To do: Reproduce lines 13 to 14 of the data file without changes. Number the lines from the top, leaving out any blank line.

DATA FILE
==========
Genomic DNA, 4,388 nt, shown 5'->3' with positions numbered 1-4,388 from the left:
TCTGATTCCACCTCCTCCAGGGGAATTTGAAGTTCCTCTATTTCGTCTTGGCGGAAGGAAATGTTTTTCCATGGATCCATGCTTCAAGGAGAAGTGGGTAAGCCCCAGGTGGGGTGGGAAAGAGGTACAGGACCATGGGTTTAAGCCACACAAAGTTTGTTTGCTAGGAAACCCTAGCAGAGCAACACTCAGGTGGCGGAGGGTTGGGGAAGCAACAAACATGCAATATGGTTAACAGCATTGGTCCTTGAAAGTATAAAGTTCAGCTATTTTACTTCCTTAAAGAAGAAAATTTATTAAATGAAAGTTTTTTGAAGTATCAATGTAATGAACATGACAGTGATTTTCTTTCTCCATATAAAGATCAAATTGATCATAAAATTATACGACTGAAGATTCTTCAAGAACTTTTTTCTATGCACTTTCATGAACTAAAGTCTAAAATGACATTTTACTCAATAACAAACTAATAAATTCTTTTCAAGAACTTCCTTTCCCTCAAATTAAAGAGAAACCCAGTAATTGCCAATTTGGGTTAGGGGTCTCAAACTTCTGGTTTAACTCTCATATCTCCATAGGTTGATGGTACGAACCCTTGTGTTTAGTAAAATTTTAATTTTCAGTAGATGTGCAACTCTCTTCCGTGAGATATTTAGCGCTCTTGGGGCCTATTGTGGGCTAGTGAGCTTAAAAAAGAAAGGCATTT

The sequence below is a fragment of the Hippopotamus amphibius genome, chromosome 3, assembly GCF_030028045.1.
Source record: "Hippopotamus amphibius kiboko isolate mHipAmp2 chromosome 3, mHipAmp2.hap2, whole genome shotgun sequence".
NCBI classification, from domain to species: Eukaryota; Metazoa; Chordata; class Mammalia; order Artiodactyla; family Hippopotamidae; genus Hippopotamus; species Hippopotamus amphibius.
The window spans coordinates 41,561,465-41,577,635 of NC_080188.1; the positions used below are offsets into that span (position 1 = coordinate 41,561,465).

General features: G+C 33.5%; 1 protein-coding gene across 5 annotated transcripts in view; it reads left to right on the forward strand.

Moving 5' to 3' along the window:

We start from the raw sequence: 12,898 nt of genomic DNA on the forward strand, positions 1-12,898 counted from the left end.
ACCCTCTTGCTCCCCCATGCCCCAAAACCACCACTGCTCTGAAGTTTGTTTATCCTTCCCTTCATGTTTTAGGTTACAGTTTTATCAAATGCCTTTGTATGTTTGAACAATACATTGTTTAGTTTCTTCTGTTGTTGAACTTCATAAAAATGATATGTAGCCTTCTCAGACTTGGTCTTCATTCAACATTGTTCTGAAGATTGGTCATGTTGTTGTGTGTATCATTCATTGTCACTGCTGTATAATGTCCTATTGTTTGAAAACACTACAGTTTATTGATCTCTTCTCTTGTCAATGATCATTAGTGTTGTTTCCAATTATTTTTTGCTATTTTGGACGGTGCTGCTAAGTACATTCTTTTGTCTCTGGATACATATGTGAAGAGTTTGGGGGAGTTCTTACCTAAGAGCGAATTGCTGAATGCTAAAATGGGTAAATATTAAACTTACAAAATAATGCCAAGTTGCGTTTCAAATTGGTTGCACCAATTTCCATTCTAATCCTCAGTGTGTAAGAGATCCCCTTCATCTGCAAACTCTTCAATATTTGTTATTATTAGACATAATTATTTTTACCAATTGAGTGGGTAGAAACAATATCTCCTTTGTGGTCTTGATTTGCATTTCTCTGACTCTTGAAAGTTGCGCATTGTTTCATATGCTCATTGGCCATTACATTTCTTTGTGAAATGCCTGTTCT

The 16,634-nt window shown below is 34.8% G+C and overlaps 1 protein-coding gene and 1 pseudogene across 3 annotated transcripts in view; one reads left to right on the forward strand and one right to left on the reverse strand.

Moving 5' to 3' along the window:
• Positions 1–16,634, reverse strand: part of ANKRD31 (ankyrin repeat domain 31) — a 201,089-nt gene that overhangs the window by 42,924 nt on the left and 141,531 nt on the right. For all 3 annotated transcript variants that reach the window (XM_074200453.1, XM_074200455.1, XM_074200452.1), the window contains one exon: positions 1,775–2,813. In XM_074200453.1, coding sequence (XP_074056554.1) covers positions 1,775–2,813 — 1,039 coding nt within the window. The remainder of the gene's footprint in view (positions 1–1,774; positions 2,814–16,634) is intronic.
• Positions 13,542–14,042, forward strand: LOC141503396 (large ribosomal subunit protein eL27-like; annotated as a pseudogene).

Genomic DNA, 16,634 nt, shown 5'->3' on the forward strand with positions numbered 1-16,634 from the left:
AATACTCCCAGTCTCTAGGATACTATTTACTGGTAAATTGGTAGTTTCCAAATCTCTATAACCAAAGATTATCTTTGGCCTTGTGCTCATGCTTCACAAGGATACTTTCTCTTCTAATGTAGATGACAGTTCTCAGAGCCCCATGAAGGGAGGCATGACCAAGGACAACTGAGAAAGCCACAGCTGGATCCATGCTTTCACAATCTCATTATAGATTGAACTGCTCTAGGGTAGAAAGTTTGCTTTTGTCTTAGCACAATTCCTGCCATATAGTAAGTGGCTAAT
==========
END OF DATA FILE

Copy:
• Positions 1–16,634, reverse strand: part of ANKRD31 (ankyrin repeat domain 31) — a 201,089-nt gene that overhangs the window by 42,924 nt on the left and 141,531 nt on the right. For all 3 annotated transcript variants that reach the window (XM_074200453.1, XM_074200455.1, XM_074200452.1), the window contains one exon: positions 1,775–2,813. In XM_074200453.1, coding sequence (XP_074056554.1) covers positions 1,775–2,813 — 1,039 coding nt within the window. The remainder of the gene's footprint in view (positions 1–1,774; positions 2,814–16,634) is intronic.
• Positions 13,542–14,042, forward strand: LOC141503396 (large ribosomal subunit protein eL27-like; annotated as a pseudogene).